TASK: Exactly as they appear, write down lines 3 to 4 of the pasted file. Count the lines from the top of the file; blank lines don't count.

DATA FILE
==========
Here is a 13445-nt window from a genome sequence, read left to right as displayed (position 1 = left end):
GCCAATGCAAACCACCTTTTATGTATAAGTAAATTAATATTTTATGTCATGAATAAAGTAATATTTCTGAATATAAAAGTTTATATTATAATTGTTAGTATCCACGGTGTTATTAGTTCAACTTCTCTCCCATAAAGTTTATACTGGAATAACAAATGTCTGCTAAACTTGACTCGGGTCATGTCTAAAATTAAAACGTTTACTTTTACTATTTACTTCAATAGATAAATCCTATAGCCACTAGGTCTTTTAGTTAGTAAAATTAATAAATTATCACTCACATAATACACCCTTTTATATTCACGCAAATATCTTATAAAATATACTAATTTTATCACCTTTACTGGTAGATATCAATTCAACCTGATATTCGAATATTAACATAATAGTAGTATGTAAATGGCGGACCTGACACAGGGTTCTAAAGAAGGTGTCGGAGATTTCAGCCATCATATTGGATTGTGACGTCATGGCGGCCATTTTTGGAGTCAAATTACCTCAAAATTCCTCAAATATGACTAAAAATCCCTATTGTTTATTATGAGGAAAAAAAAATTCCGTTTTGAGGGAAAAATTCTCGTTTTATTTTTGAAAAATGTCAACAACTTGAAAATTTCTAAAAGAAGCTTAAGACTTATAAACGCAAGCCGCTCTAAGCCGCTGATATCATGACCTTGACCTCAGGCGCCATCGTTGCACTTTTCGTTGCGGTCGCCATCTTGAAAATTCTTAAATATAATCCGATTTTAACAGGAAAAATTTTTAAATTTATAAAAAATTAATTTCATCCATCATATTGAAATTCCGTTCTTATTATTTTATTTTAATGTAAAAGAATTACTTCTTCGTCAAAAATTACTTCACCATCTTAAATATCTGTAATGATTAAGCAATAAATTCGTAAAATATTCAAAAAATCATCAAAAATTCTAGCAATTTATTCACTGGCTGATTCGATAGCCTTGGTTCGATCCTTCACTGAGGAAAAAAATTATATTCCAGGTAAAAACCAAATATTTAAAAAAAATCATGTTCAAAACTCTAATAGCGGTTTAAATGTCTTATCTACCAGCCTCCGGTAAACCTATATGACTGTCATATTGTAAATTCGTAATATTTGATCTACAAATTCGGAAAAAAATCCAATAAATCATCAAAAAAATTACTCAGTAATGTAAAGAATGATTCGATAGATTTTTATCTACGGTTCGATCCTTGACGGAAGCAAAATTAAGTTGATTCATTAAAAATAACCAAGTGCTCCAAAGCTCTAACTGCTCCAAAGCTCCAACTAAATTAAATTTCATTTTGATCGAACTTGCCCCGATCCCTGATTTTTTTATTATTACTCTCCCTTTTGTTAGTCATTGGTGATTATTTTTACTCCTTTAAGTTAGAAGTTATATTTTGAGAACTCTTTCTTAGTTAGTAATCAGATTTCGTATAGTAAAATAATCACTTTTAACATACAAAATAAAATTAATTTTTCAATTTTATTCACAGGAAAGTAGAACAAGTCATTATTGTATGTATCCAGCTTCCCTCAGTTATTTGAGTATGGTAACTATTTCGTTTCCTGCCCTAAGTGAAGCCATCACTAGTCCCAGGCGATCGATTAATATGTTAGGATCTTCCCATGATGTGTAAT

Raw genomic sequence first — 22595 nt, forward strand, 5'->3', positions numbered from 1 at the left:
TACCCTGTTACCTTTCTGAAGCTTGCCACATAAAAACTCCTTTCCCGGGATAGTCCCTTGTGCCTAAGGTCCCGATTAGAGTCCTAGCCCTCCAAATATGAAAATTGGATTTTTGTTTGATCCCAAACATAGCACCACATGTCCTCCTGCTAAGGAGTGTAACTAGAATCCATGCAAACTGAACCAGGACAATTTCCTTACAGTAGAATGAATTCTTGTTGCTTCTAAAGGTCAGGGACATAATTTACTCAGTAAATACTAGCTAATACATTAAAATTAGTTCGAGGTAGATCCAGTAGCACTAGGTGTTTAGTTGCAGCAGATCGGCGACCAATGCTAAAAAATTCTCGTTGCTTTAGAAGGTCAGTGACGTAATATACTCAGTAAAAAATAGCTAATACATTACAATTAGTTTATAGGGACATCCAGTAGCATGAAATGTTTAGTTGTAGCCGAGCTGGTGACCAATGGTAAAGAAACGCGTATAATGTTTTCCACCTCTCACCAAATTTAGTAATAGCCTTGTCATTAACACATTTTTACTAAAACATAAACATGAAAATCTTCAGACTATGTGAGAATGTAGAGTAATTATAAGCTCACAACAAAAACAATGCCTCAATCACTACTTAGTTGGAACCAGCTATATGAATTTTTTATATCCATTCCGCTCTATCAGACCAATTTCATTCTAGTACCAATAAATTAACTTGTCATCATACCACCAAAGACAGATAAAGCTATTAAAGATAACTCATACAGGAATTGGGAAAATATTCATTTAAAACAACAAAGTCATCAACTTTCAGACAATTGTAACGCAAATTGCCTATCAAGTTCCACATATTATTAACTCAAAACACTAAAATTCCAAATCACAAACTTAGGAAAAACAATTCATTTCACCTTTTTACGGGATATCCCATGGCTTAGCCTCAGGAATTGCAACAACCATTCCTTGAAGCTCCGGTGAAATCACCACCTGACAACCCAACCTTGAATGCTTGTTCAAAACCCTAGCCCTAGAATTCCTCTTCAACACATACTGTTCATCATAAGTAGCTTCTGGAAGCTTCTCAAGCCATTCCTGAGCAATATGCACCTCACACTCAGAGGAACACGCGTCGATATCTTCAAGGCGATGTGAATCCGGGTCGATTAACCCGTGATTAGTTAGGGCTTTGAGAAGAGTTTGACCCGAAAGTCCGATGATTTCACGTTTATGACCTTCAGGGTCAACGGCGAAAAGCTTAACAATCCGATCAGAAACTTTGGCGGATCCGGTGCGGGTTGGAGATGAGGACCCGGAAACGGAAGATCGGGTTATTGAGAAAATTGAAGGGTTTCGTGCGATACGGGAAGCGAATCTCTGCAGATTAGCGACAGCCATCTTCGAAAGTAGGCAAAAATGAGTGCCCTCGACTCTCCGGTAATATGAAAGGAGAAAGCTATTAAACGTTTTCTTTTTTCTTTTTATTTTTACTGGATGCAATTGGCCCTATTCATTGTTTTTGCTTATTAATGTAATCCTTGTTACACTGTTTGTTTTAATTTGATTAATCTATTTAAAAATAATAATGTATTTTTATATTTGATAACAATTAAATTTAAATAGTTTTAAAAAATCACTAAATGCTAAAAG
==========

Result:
Raw genomic sequence first — 22595 nt, forward strand, 5'->3', positions numbered from 1 at the left:
TACCCTGTTACCTTTCTGAAGCTTGCCACATAAAAACTCCTTTCCCGGGATAGTCCCTTGTGCCTAAGGTCCCGATTAGAGTCCTAGCCCTCCAAATATGAAAATTGGATTTTTGTTTGATCCCAAACATAGCACCACATGTCCTCCTGCTAAGGAGTGTAACTAGAATCCATGCAAACTGAACCAGGACAATTTCCTTACAGTAGAATGAATTCTTGTTGCTTCTAAAGGTCAGGGACATAATTTACTCAGTAAATACTAGCTAATACATTAAAATTAGTTCGAGGTAGATCCAGTAGCACTAGGTGTTTAGTTGCAGCAGATCGGCGACCAATGCTAAAAAATTCTCGTTGCTTTAGAAGGTCAGTGACGTAATATACTCAGTAAAAAATAGCTAATACATTACAATTAGTTTATAGGGACATCCAGTAGCATGAAATGTTTAGTTGTAGCCGAGCTGGTGACCAATGGTAAAGAAACGCGTATAATGTTTTCCACCTCTCACCAAATTTAGTAATAGCCTTGTCATTAACACATTTTTACTAAAACATAAACATGAAAATCTTCAGACTATGTGAGAATGTAGAGTAATTATAAGCTCACAACAAAAACAATGCCTCAATCACTACTTAGTTGGAACCAGCTATATGAATTTTTTATATCCATTCCGCTCTATCAGACCAATTTCATTCTAGTACCAATAAATTAACTTGTCATCATACCACCAAAGACAGATAAAGCTATTAAAGATAACTCATACAGGAATTGGGAAAATATTCATTTAAAACAACAAAGTCATCAACTTTCAGACAATTGTAACGCAAATTGCCTATCAAGTTCCACATATTATTAACTCAAAACACTAAAATTCCAAATCACAAACTTAGGAAAAACAATTCATTTCACCTTTTTACGGGATATCCCATGGCTTAGCCTCAGGAATTGCAACAACCATTCCTTGAAGCTCCGGTGAAATCACCACCTGACAACCCAACCTTGAATGCTTGTTCAAAACCCTAGCCCTAGAATTCCTCTTCAACACATACTGTTCATCATAAGTAGCTTCTGGAAGCTTCTCAAGCCATTCCTGAGCAATATGCACCTCACACTCAGAGGAACACGCGTCGATATCTTCAAGGCGATGTGAATCCGGGTCGATTAACCCGTGATTAGTTAGGGCTTTGAGAAGAGTTTGACCCGAAAGTCCGATGATTTCACGTTTATGACCTTCAGGGTCAACGGCGAAAAGCTTAACAATCCGATCAGAAACTTTGGCGGATCCGGTGCGGGTTGGAGATGAGGACCCGGAAACGGAAGATCGGGTTATTGAGAAAATTGAAGGGTTTCGTGCGATACGGGAAGCGAATCTCTGCAGATTAGCGACAGCCATCTTCGAAAGTAGGCAAAAATGAGTGCCCTCGACTCTCCGGTAATATGAAAGGAGAAAGCTATTAAACGTTTTCTTTTTTCTTTTTATTTTTACTGGATGCAATTGGCCCTATTCATTGTTTTTGCTTATTAATGTAATCCTTGTTACACTGTTTGTTTTAATTTGATTAATCTATTTAAAAATAATAATGTATTTTTATATTTGATAACAATTAAATTTAAATAGTTTTAAAAAATCACTAAATGCTAAAAG